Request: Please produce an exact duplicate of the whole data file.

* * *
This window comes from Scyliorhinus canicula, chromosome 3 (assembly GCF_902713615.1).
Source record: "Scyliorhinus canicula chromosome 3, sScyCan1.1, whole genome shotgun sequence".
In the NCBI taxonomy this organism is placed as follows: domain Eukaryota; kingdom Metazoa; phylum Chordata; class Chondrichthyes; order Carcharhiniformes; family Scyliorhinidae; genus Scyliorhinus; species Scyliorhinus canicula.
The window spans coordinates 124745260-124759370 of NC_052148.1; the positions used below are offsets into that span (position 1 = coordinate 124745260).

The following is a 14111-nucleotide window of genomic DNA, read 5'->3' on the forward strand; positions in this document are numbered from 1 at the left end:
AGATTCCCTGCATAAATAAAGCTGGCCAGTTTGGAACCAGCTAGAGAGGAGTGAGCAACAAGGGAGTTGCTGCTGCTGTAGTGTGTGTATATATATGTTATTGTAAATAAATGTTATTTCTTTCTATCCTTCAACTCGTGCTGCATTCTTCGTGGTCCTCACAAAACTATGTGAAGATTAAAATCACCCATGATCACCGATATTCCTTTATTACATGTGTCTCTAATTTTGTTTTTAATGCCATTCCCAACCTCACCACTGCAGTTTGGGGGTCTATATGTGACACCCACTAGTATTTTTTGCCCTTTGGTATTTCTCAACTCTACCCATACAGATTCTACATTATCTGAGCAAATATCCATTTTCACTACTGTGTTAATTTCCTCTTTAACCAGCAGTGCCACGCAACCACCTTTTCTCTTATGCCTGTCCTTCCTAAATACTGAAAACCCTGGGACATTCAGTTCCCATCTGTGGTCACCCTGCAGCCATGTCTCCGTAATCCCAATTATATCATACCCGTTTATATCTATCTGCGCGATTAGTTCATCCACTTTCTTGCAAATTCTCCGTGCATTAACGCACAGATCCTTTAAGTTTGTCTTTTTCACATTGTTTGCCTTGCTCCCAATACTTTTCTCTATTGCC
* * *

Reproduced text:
This window comes from Scyliorhinus canicula, chromosome 3 (assembly GCF_902713615.1).
Source record: "Scyliorhinus canicula chromosome 3, sScyCan1.1, whole genome shotgun sequence".
In the NCBI taxonomy this organism is placed as follows: domain Eukaryota; kingdom Metazoa; phylum Chordata; class Chondrichthyes; order Carcharhiniformes; family Scyliorhinidae; genus Scyliorhinus; species Scyliorhinus canicula.
The window spans coordinates 124745260-124759370 of NC_052148.1; the positions used below are offsets into that span (position 1 = coordinate 124745260).

The following is a 14111-nucleotide window of genomic DNA, read 5'->3' on the forward strand; positions in this document are numbered from 1 at the left end:
AGATTCCCTGCATAAATAAAGCTGGCCAGTTTGGAACCAGCTAGAGAGGAGTGAGCAACAAGGGAGTTGCTGCTGCTGTAGTGTGTGTATATATATGTTATTGTAAATAAATGTTATTTCTTTCTATCCTTCAACTCGTGCTGCATTCTTCGTGGTCCTCACAAAACTATGTGAAGATTAAAATCACCCATGATCACCGATATTCCTTTATTACATGTGTCTCTAATTTTGTTTTTAATGCCATTCCCAACCTCACCACTGCAGTTTGGGGGTCTATATGTGACACCCACTAGTATTTTTTGCCCTTTGGTATTTCTCAACTCTACCCATACAGATTCTACATTATCTGAGCAAATATCCATTTTCACTACTGTGTTAATTTCCTCTTTAACCAGCAGTGCCACGCAACCACCTTTTCTCTTATGCCTGTCCTTCCTAAATACTGAAAACCCTGGGACATTCAGTTCCCATCTGTGGTCACCCTGCAGCCATGTCTCCGTAATCCCAATTATATCATACCCGTTTATATCTATCTGCGCGATTAGTTCATCCACTTTCTTGCAAATTCTCCGTGCATTAACGCACAGATCCTTTAAGTTTGTCTTTTTCACATTGTTTGCCTTGCTCCCAATACTTTTCTCTATTGCC